Frank Stuart Flint, later mainly known by his nom de plume F.S. Flint, was born in Islington, London, England in December of 1885. Flint grew up in a lower class family that consistently struggled with poverty. He left school when he was thirteen years old and never returned to continue any sort of formal education. He was first inspired to pursue a career in writing when he read the work of John Keats at seventeen.
In 1904, he began his career as a typist with the Civil Service. He also enrolled in night school classes in an attempt to create a better life for himself. Flint was a distinguished member of the service, and would work for the British government for his entire life. In 1908 he began his writing career by publishing a book on French poets and their history. This work, along with a number of others published throughout his career, would solidify his reputation as one of Britain’s leading authorities on French poetry.
Flint’s first collection, a volume of original love lyrics, was published in 1909 and titled, In the Net of the Stars. It was around this same time that he began his professional association with Ezra Pound and T.E. Hulme. These three poets, as well as others such as H.D., were known as the founders and true backbone of the Imagist movement. This poetic movement was focused on simple expression and poignant visual images. Flint’s study of French poetry, as well as his association with Imagist poets, would deeply influence his own poetry.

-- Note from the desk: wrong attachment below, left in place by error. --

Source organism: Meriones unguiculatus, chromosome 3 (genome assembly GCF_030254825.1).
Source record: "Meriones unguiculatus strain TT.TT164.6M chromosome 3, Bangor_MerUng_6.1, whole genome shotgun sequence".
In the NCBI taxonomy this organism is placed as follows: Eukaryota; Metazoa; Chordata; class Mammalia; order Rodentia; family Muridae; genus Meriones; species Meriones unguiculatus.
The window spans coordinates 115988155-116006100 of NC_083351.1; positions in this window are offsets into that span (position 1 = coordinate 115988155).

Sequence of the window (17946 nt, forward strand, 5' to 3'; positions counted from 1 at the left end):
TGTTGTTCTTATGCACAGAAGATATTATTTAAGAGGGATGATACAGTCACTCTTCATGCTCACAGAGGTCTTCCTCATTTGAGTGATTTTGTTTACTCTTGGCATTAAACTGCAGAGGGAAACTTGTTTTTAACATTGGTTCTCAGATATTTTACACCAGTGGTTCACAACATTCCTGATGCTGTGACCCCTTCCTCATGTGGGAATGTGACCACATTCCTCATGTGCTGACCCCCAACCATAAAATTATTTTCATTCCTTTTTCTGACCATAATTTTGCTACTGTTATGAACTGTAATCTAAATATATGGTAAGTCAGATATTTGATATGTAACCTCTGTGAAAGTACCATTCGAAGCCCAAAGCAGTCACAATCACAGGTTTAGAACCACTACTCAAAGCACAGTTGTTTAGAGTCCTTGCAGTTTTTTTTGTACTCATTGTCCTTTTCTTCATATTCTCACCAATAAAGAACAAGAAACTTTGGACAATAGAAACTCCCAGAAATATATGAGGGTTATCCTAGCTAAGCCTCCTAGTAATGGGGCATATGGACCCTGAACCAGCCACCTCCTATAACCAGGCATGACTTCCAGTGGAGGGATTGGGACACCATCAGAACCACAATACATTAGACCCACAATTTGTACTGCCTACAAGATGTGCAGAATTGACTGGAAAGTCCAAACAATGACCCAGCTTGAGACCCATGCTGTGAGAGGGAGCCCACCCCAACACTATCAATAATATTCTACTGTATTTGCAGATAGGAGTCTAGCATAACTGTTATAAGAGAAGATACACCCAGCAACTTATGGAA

Starting in 1919 Flint worked at the Ministry of Labour. He would continue here until 1951.
While writing his own works and studying French poetry, Flint also completed a number of translations of French and German poetry as well as work by classical authors. In addition to these two outlets, he is also noted for articles such as The Plain Man and Economic as well as his literary criticism which was published in The Egoist and a few other literary publications. His third and final collection, Otherworld was published in 1920.
At this point in his life, Flint stopped publishing poetry, but continued his contributions to magazines. He finally stopped publishing altogether in the early 1930s. Some have speculated that the end of his writing career came about after the death of his wife. F.S. Flint died on February 28, 1960, in Berkshire, England.